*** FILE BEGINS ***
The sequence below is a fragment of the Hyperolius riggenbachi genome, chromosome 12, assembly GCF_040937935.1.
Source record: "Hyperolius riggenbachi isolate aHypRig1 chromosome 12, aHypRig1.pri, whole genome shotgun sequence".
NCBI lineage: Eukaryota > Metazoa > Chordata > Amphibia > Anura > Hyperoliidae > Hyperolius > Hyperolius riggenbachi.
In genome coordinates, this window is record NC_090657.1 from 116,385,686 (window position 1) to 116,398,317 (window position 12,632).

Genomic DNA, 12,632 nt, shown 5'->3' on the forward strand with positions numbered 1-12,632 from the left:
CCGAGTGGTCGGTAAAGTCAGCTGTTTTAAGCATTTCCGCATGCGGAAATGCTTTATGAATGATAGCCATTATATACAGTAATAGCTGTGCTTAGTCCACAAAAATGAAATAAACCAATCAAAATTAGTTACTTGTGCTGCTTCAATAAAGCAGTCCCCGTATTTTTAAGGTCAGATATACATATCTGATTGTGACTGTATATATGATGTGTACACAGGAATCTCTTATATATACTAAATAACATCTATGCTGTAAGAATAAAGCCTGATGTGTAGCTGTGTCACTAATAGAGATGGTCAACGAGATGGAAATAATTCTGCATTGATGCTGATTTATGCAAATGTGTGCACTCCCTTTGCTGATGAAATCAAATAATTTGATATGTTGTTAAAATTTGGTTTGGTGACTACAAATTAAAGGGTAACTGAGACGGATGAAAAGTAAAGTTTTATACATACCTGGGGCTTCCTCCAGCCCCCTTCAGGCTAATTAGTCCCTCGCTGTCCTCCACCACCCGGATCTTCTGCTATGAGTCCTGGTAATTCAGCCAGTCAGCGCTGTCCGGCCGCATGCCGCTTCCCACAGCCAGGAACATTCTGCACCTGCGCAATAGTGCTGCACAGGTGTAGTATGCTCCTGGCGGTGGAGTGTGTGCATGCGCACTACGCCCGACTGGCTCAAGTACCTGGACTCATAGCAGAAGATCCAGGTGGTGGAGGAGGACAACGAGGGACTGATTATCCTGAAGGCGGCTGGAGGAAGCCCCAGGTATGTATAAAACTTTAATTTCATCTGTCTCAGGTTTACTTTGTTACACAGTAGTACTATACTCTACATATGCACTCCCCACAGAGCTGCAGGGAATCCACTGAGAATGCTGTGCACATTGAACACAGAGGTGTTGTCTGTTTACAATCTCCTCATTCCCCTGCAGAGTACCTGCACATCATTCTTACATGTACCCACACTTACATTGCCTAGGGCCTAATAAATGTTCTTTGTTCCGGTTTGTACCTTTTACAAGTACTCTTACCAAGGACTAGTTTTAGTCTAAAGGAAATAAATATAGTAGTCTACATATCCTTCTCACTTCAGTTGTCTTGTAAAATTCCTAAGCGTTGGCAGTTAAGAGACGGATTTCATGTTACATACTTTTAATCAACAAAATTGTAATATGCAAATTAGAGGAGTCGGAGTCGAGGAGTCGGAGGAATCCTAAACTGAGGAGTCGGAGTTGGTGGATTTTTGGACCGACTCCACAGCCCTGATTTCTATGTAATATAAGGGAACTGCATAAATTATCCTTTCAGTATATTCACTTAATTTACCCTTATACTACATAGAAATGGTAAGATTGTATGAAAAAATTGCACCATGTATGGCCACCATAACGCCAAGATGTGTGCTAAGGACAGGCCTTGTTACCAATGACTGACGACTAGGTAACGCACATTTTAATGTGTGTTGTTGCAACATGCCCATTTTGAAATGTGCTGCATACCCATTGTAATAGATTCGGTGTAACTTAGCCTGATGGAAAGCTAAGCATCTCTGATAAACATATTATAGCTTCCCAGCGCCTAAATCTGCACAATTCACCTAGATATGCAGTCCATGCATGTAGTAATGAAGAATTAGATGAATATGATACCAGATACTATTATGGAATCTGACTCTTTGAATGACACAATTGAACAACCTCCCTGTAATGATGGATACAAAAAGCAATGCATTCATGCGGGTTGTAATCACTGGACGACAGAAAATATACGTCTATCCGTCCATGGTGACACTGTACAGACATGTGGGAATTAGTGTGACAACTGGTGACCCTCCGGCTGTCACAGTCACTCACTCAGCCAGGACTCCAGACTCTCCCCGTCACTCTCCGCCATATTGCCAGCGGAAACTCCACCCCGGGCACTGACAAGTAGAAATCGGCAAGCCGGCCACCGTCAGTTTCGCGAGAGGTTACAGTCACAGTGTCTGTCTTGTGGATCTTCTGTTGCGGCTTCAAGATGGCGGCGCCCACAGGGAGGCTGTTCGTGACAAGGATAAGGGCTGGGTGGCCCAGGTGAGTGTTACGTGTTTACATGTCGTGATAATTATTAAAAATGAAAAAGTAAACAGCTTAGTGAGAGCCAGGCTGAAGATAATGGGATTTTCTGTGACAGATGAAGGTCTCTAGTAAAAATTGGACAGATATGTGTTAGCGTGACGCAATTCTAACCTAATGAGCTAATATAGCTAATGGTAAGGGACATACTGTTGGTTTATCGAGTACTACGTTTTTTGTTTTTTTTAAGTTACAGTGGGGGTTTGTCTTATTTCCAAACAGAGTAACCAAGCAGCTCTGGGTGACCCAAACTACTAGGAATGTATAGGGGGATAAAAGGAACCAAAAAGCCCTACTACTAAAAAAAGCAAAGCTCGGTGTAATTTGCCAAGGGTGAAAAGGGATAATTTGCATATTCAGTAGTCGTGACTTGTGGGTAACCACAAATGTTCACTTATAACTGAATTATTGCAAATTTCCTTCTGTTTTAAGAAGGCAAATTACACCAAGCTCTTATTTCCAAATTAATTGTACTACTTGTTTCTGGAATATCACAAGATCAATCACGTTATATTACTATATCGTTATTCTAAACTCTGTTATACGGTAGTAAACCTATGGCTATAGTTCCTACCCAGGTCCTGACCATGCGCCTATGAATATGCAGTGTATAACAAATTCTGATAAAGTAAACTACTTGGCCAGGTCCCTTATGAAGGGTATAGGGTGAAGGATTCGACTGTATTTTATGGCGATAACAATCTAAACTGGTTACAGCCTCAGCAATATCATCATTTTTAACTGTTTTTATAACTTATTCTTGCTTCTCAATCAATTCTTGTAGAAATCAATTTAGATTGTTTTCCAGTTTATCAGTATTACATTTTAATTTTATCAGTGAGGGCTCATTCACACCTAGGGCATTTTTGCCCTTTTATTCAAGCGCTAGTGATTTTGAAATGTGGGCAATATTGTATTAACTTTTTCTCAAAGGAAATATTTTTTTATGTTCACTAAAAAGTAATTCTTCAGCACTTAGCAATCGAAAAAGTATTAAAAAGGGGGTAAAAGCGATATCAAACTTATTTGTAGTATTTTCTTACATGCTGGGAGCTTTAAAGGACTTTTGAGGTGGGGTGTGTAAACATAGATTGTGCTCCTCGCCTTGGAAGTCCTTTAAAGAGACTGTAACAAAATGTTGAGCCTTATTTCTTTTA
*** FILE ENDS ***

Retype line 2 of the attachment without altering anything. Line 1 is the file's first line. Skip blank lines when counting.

Source record: "Hyperolius riggenbachi isolate aHypRig1 chromosome 12, aHypRig1.pri, whole genome shotgun sequence".